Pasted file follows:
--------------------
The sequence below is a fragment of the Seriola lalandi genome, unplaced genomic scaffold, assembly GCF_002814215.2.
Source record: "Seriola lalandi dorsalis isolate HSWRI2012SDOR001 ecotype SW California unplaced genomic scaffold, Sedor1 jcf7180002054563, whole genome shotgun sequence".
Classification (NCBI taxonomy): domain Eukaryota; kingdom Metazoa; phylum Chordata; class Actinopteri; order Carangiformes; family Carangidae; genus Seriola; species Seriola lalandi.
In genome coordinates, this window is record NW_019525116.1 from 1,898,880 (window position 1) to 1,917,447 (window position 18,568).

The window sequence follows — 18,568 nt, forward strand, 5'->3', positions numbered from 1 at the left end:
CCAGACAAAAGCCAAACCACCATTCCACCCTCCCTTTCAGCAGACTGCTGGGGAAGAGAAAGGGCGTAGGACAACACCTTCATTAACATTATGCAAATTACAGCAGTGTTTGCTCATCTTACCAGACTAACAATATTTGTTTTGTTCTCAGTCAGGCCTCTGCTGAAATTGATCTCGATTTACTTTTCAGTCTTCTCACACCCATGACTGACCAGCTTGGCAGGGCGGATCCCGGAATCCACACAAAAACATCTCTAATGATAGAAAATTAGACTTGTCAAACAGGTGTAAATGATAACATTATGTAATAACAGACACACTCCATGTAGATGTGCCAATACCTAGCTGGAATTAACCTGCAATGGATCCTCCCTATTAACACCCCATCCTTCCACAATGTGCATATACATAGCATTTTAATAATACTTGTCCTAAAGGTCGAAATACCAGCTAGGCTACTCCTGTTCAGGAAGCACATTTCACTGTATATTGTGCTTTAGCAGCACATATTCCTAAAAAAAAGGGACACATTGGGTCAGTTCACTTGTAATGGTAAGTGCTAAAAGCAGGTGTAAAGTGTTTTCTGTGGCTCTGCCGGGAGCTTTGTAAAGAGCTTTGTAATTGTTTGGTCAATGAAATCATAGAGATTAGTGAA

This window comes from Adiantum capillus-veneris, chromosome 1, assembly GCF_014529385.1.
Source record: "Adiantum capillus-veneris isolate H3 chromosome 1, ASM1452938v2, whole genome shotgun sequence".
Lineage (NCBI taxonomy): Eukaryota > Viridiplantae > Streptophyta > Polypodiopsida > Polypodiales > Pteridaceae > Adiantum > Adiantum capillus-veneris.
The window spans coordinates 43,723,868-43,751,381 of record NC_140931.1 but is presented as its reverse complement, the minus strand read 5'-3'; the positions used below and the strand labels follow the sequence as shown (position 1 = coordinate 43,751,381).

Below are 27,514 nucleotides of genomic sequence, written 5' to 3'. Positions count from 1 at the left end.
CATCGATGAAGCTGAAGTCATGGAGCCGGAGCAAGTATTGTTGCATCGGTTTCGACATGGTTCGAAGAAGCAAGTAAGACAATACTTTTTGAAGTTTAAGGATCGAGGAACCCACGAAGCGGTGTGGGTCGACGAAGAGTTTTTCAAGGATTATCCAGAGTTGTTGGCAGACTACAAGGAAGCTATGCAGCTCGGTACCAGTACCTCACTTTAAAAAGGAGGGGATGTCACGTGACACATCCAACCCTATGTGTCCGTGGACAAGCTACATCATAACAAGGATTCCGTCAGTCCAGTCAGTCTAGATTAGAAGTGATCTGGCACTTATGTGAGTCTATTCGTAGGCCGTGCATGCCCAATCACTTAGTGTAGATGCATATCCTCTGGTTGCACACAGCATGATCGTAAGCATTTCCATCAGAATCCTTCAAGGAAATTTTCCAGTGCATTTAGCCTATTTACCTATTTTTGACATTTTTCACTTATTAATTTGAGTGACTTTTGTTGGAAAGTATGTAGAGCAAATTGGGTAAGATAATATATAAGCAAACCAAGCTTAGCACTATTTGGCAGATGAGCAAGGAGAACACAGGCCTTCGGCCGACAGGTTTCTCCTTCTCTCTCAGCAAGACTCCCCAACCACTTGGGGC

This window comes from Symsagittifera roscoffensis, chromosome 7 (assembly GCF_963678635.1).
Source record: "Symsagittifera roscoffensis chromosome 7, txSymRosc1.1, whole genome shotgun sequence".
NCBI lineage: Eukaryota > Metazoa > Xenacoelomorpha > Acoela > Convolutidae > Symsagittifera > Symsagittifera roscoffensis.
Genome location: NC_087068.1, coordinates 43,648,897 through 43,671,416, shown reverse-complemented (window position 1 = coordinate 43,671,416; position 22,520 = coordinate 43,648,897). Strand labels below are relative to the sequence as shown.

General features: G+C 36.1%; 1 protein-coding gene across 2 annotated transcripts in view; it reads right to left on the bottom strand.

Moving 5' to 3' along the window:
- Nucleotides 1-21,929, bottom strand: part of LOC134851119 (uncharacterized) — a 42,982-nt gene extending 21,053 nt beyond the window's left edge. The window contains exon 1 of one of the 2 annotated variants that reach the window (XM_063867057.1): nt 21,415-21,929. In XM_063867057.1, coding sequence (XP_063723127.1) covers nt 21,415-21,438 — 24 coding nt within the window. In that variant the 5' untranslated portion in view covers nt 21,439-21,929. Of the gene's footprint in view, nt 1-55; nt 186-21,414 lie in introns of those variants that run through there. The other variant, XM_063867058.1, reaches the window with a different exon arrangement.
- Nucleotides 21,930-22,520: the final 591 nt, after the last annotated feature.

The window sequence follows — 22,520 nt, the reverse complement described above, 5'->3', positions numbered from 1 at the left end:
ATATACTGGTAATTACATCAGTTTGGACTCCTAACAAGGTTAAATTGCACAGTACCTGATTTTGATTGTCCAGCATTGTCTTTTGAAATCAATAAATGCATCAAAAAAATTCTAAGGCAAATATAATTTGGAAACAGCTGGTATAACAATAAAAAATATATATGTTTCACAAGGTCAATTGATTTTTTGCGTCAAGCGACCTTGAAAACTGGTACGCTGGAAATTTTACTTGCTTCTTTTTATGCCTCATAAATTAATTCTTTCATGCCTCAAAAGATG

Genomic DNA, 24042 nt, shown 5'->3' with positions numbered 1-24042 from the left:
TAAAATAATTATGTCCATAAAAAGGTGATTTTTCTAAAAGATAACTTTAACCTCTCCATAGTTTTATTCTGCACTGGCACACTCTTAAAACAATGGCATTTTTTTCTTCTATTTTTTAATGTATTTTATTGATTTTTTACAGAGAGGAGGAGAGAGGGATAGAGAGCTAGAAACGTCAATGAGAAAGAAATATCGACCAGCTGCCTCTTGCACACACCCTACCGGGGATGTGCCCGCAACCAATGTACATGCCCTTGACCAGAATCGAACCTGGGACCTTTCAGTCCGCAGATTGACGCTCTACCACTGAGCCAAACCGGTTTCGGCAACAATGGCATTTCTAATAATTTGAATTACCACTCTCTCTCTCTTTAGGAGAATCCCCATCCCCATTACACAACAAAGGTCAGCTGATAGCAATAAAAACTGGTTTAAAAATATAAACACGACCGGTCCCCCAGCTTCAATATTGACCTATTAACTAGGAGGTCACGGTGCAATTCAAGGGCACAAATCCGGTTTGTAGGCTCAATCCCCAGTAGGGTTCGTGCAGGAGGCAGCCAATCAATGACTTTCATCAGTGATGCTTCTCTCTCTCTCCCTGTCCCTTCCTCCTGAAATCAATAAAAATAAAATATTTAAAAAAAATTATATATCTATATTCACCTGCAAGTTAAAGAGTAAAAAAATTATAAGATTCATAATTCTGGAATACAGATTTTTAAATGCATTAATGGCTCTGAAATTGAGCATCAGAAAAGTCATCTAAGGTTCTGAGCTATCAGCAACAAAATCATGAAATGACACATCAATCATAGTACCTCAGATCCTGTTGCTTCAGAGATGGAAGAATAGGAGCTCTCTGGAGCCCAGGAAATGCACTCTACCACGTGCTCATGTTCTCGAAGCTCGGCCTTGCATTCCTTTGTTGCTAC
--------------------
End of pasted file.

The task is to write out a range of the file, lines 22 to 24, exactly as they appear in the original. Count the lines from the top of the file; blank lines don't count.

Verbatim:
ATATACTGGTAATTACATCAGTTTGGACTCCTAACAAGGTTAAATTGCACAGTACCTGATTTTGATTGTCCAGCATTGTCTTTTGAAATCAATAAATGCATCAAAAAAATTCTAAGGCAAATATAATTTGGAAACAGCTGGTATAACAATAAAAAATATATATGTTTCACAAGGTCAATTGATTTTTTGCGTCAAGCGACCTTGAAAACTGGTACGCTGGAAATTTTACTTGCTTCTTTTTATGCCTCATAAATTAATTCTTTCATGCCTCAAAAGATG

Genomic DNA, 24042 nt, shown 5'->3' with positions numbered 1-24042 from the left:
TAAAATAATTATGTCCATAAAAAGGTGATTTTTCTAAAAGATAACTTTAACCTCTCCATAGTTTTATTCTGCACTGGCACACTCTTAAAACAATGGCATTTTTTTCTTCTATTTTTTAATGTATTTTATTGATTTTTTACAGAGAGGAGGAGAGAGGGATAGAGAGCTAGAAACGTCAATGAGAAAGAAATATCGACCAGCTGCCTCTTGCACACACCCTACCGGGGATGTGCCCGCAACCAATGTACATGCCCTTGACCAGAATCGAACCTGGGACCTTTCAGTCCGCAGATTGACGCTCTACCACTGAGCCAAACCGGTTTCGGCAACAATGGCATTTCTAATAATTTGAATTACCACTCTCTCTCTCTTTAGGAGAATCCCCATCCCCATTACACAACAAAGGTCAGCTGATAGCAATAAAAACTGGTTTAAAAATATAAACACGACCGGTCCCCCAGCTTCAATATTGACCTATTAACTAGGAGGTCACGGTGCAATTCAAGGGCACAAATCCGGTTTGTAGGCTCAATCCCCAGTAGGGTTCGTGCAGGAGGCAGCCAATCAATGACTTTCATCAGTGATGCTTCTCTCTCTCTCCCTGTCCCTTCCTCCTGAAATCAATAAAAATAAAATATTTAAAAAAAATTATATATCTATATTCACCTGCAAGTTAAAGAGTAAAAAAATTATAAGATTCATAATTCTGGAATACAGATTTTTAAATGCATTAATGGCTCTGAAATTGAGCATCAGAAAAGTCATCTAAGGTTCTGAGCTATCAGCAACAAAATCATGAAATGACACATCAATCATAGTACCTCAGATCCTGTTGCTTCAGAGATGGAAGAATAGGAGCTCTCTGGAGCCCAGGAAATGCACTCTACCACGTGCTCATGTTCTCGAAGCTCGGCCTTGCATTCCTTTGTTGCTAC